Molecular mechanisms that regulate cell development and differentiation

our-research-bodyIn parallel with studies of cancer cells, we are investigating basic molecular mechanisms that control cell development, differentiation and function.

We employ diverse model organisms from humans to mice, fish frogs and fruit flies in order to study the function and regulation of the genome.

These studies include:

Epigenetics and genome function

We use genome-wide approaches to study the roles of epigenetic modifications within chromatin. These tools are employed by many of our research groups who share common interests. We are investigating the roles of histone modifications and the enzymes that modify histones. We also use genome-wide epigenetic profiling as a tool to define regulatory networks within cells.

Key researchers

 
Paul Badenhorst Drosophila development and epigenetics
Constanze Bonifer Epigenetics and gene regulation in blood cells
Peter Cockerill Epigenetics and gene regulation in blood cells
Carmel McConville Gene expression in neuronal cancer
Bryan Turner Regulation of histone modifications

The regulation of stem cell development

Stem cells differentiate progressively from primitive embryonic stem cells to stem cells (ES cells) committed to different lineages that ultimately give rise to all the various differentiated tissues. We are studying the molecular pathways that control the development of ES cells to mature lineages such as blood cells. We are also investigating the roles of specific genes such as the RUNX, AP-1 and MYB families of transcription factors in these processes.

Key researchers

 
Constanze Bonifer Epigenetics and gene regulation in blood cells
Jonathon Frampton Blood stem cells and leukaemia
Paloma Garcia The role of MYB proteins in blood cells
Rui Monteiro

TGFb signalling in haematopoiesis and endothelial biology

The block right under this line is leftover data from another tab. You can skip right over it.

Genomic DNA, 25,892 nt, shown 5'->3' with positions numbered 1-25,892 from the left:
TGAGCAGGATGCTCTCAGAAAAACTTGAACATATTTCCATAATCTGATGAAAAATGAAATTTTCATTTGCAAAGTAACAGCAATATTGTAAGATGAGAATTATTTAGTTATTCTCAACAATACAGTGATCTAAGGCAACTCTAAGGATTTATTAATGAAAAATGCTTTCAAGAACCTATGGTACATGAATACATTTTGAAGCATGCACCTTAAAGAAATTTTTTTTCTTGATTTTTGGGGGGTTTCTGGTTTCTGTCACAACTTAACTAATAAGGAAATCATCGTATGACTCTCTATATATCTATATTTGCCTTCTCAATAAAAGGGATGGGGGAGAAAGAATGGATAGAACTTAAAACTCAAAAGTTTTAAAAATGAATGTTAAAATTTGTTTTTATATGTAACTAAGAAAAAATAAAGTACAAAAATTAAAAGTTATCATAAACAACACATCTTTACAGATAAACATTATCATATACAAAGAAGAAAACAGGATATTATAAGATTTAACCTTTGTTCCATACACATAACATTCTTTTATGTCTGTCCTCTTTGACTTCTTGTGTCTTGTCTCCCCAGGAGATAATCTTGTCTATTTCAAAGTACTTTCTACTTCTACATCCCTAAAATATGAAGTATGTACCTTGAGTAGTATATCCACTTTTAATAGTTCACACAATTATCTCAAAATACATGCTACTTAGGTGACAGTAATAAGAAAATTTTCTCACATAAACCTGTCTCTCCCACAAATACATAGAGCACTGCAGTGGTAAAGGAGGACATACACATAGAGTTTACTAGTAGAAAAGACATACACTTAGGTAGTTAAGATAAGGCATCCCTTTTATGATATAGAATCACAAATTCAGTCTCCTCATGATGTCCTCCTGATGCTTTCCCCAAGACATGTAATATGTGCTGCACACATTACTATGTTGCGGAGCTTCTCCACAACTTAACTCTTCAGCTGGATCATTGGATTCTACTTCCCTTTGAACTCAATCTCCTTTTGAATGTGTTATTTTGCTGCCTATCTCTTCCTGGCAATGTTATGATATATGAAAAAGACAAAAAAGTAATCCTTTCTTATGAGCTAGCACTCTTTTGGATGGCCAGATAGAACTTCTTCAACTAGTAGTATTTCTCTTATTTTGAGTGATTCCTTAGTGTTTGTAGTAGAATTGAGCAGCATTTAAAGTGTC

Chromatin programming and transcription regulation in Zebrafish

We are investigating the regulation of differential gene expression during vertebrate embryo development and comparative/functional genomic analysis of cis-regulatory elements. We use high throughput approaches to study transcriptional regulators in the zebrafish embryo model system.

Key researcher

 
Rui Monteiro TGFb signalling in haematopoiesis and endothelial biology
Ferenc Mueller Gene regulation and development in zebrafish

The roles of ATP dependent chromatin remodelling enzymes in drosophila

We are using drosophila blood cell development as a model system for studying the functions of chromatin remodellers in blood cell development.

Key researcher

 
 Paul Badenhorst  Drosophila development and epigenetics

The establishment and maintenance of memory T cells

We are using genome-wide epigenetic and transcriptional profiling to define the molecular basis of acquired immunity that represents the fundamental basis of our response to infections and vaccination.

Key researcher

 
 Peter Cockerill  Epigenetics and gene regulation in blood cells

Autophagy

Autophagy is an intracellular degradation pathway essential for cell survival. We are studying the regulation and therapeutic application of autophagy in human cellular platforms using human embryonic stem cells and disease-specific human induced pluripotent stem cells.

Key researcher

 
 Sovan Sarkar  Autophagy in health and disease

The roles of inherited mutations in rare diseases

Our research has defined specific mutations and molecular pathways that are disrupted in specific inherited diseases that lead to diabetes and many other disorders. The diseases we investigate include Wolfram Syndrome, Wolcott Rollison syndrome, and Alstrom Syndrome, as well as lysosomal storage disorders. This research is brought together under the umbrella of the Centre for Rare Disease Studies (CRDS) Birmingham.

Key researchers

 
 Tim Barrett  Paediatric genetics and rare diseases
 Richard Tuxworth  Lysosomal storage diseases